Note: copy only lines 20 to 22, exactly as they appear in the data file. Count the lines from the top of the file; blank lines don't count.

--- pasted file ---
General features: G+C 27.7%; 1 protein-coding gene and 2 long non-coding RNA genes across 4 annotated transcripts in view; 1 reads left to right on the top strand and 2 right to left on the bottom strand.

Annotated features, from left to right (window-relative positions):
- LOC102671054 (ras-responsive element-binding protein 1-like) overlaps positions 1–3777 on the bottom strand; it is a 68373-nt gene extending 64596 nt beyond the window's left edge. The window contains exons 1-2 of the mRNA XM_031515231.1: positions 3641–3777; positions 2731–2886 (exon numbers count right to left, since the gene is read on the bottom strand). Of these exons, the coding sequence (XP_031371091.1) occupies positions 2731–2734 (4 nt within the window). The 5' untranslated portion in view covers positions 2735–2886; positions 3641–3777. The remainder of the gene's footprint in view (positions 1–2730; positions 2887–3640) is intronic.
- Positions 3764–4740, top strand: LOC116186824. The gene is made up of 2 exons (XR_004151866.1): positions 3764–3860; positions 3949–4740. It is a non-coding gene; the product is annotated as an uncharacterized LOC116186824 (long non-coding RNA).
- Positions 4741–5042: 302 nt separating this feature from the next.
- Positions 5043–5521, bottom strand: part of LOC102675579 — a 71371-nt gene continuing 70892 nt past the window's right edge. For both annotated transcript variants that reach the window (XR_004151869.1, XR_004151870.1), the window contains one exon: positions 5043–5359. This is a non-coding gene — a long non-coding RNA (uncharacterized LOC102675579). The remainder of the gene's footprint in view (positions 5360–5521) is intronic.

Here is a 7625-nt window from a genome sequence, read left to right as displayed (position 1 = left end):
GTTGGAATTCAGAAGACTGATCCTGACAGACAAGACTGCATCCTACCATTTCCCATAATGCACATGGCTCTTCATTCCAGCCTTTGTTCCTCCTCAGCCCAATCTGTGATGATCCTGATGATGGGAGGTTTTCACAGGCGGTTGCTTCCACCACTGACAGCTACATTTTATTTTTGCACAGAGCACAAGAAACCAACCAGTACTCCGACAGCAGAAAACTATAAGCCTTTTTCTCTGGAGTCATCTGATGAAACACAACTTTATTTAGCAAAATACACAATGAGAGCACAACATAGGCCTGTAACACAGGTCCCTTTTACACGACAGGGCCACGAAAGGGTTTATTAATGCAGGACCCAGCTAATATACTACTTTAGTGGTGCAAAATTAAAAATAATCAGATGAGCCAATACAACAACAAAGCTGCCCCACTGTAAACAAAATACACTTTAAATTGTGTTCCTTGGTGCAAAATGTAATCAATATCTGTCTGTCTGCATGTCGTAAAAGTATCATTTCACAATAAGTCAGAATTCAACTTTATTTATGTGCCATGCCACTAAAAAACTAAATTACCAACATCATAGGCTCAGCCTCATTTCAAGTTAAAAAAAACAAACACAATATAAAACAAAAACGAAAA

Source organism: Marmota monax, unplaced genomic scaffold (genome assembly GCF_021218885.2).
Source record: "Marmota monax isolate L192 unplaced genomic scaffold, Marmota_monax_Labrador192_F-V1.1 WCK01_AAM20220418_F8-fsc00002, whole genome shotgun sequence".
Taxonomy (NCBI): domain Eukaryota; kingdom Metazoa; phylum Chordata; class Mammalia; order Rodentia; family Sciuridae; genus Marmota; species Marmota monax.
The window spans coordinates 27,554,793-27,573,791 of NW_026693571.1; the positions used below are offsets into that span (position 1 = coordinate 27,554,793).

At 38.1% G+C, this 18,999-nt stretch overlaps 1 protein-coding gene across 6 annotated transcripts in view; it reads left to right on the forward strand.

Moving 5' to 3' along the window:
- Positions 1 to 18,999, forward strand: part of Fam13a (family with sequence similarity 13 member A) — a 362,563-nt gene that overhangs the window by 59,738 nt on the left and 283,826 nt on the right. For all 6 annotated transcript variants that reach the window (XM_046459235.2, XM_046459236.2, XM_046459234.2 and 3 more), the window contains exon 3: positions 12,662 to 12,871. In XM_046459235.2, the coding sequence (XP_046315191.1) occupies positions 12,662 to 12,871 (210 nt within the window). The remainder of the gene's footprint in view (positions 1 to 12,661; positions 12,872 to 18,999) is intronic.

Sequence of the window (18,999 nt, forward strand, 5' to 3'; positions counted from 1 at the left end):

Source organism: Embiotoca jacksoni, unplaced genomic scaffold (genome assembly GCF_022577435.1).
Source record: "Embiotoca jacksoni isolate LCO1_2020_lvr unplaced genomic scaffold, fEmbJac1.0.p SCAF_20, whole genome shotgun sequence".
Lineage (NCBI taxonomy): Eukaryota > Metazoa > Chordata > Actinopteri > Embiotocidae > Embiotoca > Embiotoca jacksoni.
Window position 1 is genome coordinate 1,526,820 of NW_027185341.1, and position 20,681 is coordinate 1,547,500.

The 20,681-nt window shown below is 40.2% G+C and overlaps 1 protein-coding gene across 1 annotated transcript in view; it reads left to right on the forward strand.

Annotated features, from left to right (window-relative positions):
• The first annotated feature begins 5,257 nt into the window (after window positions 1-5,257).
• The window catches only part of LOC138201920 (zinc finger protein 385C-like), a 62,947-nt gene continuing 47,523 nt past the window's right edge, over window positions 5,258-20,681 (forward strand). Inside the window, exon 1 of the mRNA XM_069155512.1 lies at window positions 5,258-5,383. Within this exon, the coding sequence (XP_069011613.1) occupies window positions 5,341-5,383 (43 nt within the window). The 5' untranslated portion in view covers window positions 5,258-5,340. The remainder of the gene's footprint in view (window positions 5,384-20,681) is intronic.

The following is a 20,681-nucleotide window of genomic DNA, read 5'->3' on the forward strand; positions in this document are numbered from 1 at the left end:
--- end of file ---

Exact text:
Window position 1 is genome coordinate 1,526,820 of NW_027185341.1, and position 20,681 is coordinate 1,547,500.

The 20,681-nt window shown below is 40.2% G+C and overlaps 1 protein-coding gene across 1 annotated transcript in view; it reads left to right on the forward strand.

Annotated features, from left to right (window-relative positions):